Language Trends in Social Media: Manifestations of Meranaws' Use of English on Facebook
US-China Foreign Language
As a major new means of global communication, social media platforms such as Facebook have afforded linguists of today to observe the development and diffusion of a language online. This study looked into the dominant language use seen in the Facebook profiles of the Meranaw professionals and their reasons given for the use of English as a language in their posts. Further, using Netnography, a form of Internet ethnography, dominant language present in the reactions of Facebook friends to the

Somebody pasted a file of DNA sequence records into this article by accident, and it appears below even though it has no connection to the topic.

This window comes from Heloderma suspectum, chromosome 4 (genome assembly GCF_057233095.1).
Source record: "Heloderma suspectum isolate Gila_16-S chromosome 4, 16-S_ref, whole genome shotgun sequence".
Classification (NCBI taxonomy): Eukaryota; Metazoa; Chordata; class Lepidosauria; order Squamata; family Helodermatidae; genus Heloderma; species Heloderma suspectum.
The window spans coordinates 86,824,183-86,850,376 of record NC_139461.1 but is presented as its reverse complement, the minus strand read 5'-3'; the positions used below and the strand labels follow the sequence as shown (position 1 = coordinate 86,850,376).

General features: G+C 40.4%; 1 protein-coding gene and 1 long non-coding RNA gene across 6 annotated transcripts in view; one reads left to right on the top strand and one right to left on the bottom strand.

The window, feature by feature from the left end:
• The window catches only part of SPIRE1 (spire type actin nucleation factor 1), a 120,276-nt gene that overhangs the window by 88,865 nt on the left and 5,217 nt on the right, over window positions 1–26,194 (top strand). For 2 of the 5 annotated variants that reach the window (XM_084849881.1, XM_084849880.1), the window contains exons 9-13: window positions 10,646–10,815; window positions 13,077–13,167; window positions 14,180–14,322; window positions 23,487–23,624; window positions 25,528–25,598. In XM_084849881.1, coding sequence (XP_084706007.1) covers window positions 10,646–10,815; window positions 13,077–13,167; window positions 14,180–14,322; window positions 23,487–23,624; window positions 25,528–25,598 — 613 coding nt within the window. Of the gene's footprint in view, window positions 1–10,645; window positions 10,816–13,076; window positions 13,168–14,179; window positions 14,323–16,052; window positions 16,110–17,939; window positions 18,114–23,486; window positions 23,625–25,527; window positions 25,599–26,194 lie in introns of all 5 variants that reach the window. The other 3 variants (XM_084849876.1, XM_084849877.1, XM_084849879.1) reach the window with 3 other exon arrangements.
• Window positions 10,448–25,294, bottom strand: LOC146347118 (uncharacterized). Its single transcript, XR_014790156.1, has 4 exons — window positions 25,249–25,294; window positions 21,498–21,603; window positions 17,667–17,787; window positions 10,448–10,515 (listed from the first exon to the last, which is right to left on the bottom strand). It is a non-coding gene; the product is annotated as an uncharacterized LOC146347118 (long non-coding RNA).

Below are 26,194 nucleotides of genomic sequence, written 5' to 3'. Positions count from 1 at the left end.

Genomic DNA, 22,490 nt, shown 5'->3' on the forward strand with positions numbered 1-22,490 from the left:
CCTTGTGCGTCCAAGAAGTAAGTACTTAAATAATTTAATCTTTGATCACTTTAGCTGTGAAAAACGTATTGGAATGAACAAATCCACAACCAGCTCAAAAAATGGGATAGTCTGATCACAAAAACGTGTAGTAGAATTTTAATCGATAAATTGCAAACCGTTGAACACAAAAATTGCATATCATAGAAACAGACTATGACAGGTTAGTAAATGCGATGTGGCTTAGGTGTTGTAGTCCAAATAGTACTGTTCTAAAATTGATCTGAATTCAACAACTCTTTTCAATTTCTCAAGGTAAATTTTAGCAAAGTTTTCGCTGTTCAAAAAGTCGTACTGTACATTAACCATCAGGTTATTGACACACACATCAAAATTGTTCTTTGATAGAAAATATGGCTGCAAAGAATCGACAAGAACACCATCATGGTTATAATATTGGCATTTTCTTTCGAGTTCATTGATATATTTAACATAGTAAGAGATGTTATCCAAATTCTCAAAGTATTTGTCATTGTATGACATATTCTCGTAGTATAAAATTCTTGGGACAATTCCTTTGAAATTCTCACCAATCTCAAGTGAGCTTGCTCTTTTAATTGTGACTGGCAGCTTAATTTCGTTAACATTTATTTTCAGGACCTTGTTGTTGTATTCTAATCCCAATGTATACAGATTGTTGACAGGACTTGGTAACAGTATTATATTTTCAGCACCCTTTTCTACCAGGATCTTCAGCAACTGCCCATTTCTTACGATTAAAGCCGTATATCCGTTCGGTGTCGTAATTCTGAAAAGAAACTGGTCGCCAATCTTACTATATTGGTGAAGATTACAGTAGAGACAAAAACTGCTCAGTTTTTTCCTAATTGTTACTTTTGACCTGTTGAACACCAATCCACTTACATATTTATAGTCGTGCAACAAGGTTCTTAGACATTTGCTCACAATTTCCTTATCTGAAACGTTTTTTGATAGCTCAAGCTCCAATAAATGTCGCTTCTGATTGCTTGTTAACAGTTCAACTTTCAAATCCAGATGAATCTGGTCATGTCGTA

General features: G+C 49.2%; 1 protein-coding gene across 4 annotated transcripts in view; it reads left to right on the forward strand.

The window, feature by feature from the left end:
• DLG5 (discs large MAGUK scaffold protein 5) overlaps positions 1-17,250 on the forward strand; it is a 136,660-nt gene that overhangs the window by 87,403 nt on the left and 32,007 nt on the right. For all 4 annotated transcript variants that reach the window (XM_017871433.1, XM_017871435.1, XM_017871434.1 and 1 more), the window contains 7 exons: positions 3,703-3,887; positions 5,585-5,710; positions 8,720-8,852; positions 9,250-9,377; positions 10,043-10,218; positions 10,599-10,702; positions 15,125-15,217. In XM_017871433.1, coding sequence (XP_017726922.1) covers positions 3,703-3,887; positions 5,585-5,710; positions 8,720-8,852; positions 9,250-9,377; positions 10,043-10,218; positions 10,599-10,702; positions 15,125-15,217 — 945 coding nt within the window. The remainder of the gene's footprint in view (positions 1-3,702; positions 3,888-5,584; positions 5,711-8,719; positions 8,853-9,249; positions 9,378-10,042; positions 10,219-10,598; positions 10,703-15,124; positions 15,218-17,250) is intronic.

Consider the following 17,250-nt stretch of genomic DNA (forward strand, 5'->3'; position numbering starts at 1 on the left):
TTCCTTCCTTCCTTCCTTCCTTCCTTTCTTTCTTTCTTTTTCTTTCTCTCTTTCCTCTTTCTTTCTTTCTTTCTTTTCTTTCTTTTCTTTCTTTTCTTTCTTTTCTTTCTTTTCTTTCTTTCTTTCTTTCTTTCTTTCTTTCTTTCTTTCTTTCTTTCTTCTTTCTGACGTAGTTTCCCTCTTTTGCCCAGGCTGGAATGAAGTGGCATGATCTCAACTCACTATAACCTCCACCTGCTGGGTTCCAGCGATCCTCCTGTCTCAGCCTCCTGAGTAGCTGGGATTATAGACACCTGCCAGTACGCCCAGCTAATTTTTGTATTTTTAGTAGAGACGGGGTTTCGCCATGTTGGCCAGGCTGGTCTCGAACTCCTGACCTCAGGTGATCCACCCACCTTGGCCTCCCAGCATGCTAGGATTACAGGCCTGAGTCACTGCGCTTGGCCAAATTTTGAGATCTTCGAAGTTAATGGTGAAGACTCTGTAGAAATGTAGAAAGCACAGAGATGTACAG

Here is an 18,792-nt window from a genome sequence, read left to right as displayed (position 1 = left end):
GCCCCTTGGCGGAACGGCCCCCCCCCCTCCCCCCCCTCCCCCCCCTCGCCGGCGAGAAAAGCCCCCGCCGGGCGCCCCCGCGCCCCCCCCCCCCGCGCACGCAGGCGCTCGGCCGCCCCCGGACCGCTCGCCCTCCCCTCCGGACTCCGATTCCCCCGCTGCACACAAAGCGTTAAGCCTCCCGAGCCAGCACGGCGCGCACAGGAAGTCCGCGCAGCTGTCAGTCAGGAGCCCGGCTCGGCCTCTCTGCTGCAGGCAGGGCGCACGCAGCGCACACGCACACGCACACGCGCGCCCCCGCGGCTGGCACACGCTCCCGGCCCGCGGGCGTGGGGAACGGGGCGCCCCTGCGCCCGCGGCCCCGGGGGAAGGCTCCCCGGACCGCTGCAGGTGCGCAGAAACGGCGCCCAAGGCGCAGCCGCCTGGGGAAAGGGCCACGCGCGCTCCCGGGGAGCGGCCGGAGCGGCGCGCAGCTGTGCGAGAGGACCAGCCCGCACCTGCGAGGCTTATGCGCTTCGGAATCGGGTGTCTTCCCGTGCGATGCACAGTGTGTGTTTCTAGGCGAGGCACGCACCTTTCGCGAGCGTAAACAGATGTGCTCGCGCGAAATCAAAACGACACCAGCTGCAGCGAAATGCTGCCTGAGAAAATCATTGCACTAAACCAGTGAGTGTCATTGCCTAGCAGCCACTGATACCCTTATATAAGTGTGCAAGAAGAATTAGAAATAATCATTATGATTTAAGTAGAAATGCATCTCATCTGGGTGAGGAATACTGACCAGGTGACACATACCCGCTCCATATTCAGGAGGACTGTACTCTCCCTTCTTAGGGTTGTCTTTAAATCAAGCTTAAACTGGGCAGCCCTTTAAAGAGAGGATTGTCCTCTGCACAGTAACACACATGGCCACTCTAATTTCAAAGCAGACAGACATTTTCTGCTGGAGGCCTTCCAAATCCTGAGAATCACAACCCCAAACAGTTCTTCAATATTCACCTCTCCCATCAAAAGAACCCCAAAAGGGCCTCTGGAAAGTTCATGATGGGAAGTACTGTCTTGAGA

... k friends to the researchers' most commented post was observed in order to identify the dominant language in support to the profile observations with the participants. Results showed two interesting findings that have emerged from this netnographic research and virtual interview. First, English is the dominant language used by the selected participants in the observation made from October to November 2015 and the comment posts made by the FB friends of the researcher during the said observation. Second, among the identified reasons for posting in English, the majority of the responses were because of English's global/universal use that allows all audiences to understand the posts made by the participants and followed by the comfortability or confidence of the participant over the use of English as a language in their posts. In addition, the researcher believed that "language is culture". The minimal use of the Meranaw language implied a minimal presence of the cultural idiosyncrasies of the Meranaws on social media platforms. Hence, when a closer and longer look at the language use is done, a clearer picture of the cultural idiosyncrasies of the Meranaws may be visible in the posts even with the use of English language. In that light, it is worthwhile to consider whether the online use of English and Meranaw by this small group of Meranaw professionals might reflect broader and more enduring social, cultural, and linguistic shifts.